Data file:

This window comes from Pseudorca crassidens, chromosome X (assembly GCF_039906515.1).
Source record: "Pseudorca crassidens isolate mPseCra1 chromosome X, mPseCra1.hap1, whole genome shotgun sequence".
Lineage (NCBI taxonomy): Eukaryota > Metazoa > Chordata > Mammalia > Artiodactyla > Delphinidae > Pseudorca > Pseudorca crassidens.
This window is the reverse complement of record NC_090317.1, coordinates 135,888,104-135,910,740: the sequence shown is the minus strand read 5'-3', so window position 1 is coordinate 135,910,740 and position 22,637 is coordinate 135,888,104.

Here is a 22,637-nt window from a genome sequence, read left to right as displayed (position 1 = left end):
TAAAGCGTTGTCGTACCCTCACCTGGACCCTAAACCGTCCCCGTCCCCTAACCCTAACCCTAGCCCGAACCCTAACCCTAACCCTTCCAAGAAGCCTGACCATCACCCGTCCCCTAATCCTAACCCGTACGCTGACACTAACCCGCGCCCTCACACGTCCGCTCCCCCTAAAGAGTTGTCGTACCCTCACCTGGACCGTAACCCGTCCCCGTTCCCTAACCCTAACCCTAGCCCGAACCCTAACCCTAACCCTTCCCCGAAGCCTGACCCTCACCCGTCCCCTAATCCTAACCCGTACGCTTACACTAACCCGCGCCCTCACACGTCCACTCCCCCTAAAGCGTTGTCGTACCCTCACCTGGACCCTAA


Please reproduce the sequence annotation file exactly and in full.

This window comes from Pseudorca crassidens, chromosome X (assembly GCF_039906515.1).
Source record: "Pseudorca crassidens isolate mPseCra1 chromosome X, mPseCra1.hap1, whole genome shotgun sequence".
Lineage (NCBI taxonomy): Eukaryota > Metazoa > Chordata > Mammalia > Artiodactyla > Delphinidae > Pseudorca > Pseudorca crassidens.
This window is the reverse complement of record NC_090317.1, coordinates 135,888,104-135,910,740: the sequence shown is the minus strand read 5'-3', so window position 1 is coordinate 135,910,740 and position 22,637 is coordinate 135,888,104.

Here is a 22,637-nt window from a genome sequence, read left to right as displayed (position 1 = left end):
TAAAGCGTTGTCGTACCCTCACCTGGACCCTAAACCGTCCCCGTCCCCTAACCCTAACCCTAGCCCGAACCCTAACCCTAACCCTTCCAAGAAGCCTGACCATCACCCGTCCCCTAATCCTAACCCGTACGCTGACACTAACCCGCGCCCTCACACGTCCGCTCCCCCTAAAGAGTTGTCGTACCCTCACCTGGACCGTAACCCGTCCCCGTTCCCTAACCCTAACCCTAGCCCGAACCCTAACCCTAACCCTTCCCCGAAGCCTGACCCTCACCCGTCCCCTAATCCTAACCCGTACGCTTACACTAACCCGCGCCCTCACACGTCCACTCCCCCTAAAGCGTTGTCGTACCCTCACCTGGACCCTAA